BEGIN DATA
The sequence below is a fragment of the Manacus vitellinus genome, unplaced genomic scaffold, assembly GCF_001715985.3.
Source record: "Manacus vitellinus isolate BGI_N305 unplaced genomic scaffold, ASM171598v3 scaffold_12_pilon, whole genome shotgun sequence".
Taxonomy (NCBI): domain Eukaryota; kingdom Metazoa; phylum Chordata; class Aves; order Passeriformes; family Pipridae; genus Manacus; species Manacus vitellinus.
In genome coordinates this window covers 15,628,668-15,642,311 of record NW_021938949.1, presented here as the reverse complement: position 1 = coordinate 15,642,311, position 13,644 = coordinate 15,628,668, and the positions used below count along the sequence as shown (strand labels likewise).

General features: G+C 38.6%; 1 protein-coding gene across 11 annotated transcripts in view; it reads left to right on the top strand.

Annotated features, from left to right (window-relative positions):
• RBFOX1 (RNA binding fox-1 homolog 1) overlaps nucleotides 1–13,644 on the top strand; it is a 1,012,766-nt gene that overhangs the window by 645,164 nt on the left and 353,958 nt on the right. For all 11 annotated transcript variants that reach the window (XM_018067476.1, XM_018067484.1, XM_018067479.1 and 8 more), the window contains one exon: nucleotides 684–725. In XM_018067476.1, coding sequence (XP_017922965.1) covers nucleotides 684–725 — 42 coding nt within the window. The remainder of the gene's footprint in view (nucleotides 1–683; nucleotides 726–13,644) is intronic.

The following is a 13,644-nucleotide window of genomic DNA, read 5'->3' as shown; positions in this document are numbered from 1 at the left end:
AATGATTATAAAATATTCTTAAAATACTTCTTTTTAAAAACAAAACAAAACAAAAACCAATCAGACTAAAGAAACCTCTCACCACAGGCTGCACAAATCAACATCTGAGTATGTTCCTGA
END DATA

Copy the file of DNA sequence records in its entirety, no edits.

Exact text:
The sequence below is a fragment of the Manacus vitellinus genome, unplaced genomic scaffold, assembly GCF_001715985.3.
Source record: "Manacus vitellinus isolate BGI_N305 unplaced genomic scaffold, ASM171598v3 scaffold_12_pilon, whole genome shotgun sequence".
Taxonomy (NCBI): domain Eukaryota; kingdom Metazoa; phylum Chordata; class Aves; order Passeriformes; family Pipridae; genus Manacus; species Manacus vitellinus.
In genome coordinates this window covers 15,628,668-15,642,311 of record NW_021938949.1, presented here as the reverse complement: position 1 = coordinate 15,642,311, position 13,644 = coordinate 15,628,668, and the positions used below count along the sequence as shown (strand labels likewise).

General features: G+C 38.6%; 1 protein-coding gene across 11 annotated transcripts in view; it reads left to right on the top strand.

Annotated features, from left to right (window-relative positions):
• RBFOX1 (RNA binding fox-1 homolog 1) overlaps nucleotides 1–13,644 on the top strand; it is a 1,012,766-nt gene that overhangs the window by 645,164 nt on the left and 353,958 nt on the right. For all 11 annotated transcript variants that reach the window (XM_018067476.1, XM_018067484.1, XM_018067479.1 and 8 more), the window contains one exon: nucleotides 684–725. In XM_018067476.1, coding sequence (XP_017922965.1) covers nucleotides 684–725 — 42 coding nt within the window. The remainder of the gene's footprint in view (nucleotides 1–683; nucleotides 726–13,644) is intronic.

The following is a 13,644-nucleotide window of genomic DNA, read 5'->3' as shown; positions in this document are numbered from 1 at the left end:
AATGATTATAAAATATTCTTAAAATACTTCTTTTTAAAAACAAAACAAAACAAAAACCAATCAGACTAAAGAAACCTCTCACCACAGGCTGCACAAATCAACATCTGAGTATGTTCCTGA